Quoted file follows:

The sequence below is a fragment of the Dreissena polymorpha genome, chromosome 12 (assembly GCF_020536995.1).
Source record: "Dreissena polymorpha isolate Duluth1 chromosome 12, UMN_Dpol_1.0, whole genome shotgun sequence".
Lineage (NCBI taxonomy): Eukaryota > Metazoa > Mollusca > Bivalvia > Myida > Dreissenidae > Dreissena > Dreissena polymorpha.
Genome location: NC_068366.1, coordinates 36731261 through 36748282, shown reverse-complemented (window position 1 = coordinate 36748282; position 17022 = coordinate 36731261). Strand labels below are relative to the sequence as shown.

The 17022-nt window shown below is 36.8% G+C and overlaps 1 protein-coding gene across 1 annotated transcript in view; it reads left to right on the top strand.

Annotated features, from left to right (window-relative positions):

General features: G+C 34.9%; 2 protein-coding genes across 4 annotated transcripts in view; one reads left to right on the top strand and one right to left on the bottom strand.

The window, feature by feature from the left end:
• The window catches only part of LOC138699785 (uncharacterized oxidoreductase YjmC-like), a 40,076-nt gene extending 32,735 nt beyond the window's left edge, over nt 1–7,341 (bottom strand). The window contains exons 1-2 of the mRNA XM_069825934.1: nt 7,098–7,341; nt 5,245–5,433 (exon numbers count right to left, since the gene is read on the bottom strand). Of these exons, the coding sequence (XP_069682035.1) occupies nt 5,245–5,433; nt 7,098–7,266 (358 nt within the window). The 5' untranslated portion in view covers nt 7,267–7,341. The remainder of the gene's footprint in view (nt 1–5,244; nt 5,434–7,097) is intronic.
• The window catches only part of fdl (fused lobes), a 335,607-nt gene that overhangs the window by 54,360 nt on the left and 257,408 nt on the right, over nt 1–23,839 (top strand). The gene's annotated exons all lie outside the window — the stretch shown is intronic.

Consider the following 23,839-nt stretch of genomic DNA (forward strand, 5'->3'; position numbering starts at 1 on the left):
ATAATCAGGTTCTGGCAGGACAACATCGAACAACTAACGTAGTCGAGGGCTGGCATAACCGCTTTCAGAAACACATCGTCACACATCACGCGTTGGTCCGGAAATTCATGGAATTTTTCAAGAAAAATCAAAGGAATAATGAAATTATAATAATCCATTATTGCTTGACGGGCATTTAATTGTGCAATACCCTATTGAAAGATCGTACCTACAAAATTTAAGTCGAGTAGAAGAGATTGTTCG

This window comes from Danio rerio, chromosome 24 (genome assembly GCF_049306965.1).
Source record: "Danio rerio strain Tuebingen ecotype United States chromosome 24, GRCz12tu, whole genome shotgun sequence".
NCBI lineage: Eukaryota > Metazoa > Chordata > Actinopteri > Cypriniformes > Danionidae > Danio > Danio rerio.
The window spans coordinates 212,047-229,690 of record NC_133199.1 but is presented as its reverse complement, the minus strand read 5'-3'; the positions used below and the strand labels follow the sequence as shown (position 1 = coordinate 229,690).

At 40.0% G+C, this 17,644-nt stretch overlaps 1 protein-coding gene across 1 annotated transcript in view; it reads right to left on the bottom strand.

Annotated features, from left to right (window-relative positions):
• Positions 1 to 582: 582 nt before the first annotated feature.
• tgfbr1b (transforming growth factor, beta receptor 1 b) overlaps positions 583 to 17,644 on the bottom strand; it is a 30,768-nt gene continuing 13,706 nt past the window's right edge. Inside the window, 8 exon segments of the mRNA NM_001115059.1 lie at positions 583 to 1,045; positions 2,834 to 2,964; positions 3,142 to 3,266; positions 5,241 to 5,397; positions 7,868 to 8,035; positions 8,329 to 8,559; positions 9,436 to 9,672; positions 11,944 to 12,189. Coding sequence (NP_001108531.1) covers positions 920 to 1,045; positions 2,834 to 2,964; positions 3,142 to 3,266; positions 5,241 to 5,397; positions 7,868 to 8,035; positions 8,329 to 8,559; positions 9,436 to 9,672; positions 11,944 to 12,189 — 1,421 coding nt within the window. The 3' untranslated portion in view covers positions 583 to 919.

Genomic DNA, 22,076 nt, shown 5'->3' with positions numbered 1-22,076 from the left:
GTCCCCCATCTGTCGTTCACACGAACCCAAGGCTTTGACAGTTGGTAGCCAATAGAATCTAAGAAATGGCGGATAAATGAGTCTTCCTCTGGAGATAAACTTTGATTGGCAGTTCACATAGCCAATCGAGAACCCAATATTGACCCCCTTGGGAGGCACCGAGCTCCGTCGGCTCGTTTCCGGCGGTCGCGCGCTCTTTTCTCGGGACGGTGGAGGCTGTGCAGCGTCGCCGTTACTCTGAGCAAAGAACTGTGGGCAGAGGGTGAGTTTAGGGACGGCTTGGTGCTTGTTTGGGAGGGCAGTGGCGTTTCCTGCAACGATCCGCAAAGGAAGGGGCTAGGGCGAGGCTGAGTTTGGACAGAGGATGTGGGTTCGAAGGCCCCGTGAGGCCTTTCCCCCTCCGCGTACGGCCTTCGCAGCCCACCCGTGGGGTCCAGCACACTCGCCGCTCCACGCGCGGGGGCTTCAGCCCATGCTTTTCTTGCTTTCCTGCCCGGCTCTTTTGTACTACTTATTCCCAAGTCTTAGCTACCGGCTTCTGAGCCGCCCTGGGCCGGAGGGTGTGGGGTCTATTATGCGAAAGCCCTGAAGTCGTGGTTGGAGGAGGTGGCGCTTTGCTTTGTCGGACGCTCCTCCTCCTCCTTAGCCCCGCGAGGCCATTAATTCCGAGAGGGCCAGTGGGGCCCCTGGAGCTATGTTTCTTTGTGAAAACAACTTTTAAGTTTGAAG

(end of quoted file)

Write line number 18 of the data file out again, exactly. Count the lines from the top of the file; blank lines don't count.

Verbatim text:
Annotated features, from left to right (window-relative positions):